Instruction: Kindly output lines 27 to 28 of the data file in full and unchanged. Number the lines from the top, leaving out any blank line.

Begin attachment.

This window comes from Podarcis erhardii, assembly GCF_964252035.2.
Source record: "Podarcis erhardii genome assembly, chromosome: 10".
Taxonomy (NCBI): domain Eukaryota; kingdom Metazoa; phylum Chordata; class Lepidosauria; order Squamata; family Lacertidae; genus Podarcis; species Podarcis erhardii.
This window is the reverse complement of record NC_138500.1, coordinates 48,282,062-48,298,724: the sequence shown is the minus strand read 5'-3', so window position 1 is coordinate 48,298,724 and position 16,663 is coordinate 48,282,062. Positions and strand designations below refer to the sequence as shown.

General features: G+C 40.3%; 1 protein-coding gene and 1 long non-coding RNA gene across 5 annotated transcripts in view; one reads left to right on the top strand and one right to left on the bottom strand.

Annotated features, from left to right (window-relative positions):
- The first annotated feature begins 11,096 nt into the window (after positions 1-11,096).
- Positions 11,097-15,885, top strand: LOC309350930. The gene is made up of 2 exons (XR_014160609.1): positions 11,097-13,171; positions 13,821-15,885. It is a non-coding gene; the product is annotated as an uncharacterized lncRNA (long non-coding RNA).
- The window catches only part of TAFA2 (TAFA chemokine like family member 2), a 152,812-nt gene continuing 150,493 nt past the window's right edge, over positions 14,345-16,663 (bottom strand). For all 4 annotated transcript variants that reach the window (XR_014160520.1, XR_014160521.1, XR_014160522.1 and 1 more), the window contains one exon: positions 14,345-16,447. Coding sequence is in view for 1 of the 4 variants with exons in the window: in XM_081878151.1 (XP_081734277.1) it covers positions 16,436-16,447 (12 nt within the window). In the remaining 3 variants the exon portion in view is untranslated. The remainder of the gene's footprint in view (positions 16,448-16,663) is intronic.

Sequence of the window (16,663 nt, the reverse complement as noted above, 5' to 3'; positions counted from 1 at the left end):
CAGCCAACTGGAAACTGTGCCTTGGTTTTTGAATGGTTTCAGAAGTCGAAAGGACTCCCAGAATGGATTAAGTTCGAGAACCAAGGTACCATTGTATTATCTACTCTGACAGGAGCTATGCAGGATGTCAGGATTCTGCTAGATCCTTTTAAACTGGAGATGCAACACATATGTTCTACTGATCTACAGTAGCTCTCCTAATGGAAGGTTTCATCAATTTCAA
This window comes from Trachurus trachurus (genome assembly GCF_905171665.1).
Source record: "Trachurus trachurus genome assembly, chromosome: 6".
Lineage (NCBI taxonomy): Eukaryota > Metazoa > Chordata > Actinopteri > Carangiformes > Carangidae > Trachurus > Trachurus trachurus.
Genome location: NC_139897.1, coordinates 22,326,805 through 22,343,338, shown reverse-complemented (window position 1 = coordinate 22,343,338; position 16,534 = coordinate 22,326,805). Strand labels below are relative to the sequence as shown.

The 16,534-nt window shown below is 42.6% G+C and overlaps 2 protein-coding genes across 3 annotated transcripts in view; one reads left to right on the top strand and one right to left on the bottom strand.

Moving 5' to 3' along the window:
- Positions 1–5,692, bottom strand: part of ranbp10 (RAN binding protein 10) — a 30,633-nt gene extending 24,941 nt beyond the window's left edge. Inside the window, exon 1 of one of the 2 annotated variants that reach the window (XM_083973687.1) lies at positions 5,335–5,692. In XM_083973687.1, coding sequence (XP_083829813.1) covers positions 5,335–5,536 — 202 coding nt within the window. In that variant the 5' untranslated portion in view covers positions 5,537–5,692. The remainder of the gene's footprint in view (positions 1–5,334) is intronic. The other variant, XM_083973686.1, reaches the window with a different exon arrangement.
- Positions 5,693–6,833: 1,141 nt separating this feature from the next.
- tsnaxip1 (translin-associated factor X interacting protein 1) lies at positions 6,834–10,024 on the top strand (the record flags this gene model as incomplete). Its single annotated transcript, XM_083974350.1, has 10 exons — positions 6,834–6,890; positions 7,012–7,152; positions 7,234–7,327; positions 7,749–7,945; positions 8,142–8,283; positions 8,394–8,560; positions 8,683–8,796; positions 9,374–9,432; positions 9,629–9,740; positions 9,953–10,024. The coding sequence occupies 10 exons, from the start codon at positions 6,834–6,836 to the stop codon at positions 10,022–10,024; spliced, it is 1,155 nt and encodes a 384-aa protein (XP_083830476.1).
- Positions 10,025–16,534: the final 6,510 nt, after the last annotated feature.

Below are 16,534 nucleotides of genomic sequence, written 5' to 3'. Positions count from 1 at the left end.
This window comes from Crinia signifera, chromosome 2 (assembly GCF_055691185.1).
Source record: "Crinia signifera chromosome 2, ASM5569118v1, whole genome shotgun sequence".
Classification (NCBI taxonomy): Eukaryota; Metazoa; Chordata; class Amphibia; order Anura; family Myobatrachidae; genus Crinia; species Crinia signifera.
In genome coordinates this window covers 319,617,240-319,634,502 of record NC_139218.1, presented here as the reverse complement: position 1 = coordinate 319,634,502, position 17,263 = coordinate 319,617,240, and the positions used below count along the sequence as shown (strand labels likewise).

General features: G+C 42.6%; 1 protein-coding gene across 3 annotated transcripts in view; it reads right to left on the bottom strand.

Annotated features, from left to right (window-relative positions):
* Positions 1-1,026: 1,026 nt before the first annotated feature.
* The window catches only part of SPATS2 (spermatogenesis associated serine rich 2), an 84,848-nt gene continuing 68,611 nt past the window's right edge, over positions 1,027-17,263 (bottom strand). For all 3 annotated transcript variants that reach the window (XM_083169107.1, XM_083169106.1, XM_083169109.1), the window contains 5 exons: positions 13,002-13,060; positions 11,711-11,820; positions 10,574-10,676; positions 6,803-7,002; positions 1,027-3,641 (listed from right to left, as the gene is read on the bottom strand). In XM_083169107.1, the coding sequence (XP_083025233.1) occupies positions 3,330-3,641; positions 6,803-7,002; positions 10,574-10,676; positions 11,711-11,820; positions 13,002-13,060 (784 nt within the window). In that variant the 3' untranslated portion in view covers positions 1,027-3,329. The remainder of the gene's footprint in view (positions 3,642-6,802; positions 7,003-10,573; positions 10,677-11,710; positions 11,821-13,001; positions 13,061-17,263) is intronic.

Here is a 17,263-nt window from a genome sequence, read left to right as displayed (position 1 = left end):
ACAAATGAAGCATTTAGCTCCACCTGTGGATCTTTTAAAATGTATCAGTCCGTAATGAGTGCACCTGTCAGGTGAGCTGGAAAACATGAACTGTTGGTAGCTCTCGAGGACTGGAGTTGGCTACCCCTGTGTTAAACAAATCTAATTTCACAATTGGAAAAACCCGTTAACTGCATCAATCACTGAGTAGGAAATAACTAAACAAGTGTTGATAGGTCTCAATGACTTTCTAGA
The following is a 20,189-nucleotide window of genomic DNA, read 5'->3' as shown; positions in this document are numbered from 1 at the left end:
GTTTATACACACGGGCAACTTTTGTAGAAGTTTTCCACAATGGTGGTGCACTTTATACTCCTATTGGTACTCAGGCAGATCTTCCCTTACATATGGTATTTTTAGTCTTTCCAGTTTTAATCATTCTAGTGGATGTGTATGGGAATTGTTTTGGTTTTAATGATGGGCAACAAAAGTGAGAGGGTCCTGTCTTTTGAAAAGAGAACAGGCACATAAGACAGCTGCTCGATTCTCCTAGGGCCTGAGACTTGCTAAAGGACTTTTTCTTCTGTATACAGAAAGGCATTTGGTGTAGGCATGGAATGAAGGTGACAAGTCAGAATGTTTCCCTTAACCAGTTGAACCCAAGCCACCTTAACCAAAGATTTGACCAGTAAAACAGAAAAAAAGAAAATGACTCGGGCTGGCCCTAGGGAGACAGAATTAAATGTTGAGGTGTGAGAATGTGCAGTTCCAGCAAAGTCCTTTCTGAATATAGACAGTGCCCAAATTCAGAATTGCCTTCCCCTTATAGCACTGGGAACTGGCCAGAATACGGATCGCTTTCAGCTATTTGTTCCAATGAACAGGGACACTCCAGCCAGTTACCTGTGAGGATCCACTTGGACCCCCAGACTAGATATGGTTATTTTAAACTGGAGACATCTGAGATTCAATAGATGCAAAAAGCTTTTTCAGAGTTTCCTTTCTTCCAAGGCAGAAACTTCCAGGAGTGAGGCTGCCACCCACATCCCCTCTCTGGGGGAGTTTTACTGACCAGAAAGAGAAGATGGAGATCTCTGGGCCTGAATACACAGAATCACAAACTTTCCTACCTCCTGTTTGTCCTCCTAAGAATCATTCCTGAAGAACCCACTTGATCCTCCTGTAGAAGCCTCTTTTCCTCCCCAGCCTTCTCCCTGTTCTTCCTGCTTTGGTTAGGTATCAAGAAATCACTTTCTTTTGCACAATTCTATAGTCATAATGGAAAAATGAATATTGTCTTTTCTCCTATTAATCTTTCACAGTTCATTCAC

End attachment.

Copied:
General features: G+C 42.6%; 1 protein-coding gene across 3 annotated transcripts in view; it reads right to left on the bottom strand.

Annotated features, from left to right (window-relative positions):